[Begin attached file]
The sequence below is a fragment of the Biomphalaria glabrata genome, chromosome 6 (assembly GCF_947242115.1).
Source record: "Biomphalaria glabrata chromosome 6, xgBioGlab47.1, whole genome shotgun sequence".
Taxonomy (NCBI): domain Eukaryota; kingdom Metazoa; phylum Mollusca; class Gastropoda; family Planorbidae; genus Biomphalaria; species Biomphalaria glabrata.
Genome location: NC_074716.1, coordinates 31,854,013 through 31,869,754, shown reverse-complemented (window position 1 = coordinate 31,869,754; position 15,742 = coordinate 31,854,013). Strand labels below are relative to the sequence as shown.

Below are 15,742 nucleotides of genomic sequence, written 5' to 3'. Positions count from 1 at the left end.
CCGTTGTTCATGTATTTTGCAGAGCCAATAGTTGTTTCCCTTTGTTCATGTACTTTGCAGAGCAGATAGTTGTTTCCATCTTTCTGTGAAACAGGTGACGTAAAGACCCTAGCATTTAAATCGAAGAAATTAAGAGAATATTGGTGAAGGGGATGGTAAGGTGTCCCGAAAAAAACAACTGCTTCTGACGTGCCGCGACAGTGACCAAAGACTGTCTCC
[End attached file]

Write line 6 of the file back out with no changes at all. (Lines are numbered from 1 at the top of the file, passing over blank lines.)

CCGTTGTTCATGTATTTTGCAGAGCCAATAGTTGTTTCCCTTTGTTCATGTACTTTGCAGAGCAGATAGTTGTTTCCATCTTTCTGTGAAACAGGTGACGTAAAGACCCTAGCATTTAAATCGAAGAAATTAAGAGAATATTGGTGAAGGGGATGGTAAGGTGTCCCGAAAAAAACAACTGCTTCTGACGTGCCGCGACAGTGACCAAAGACTGTCTCC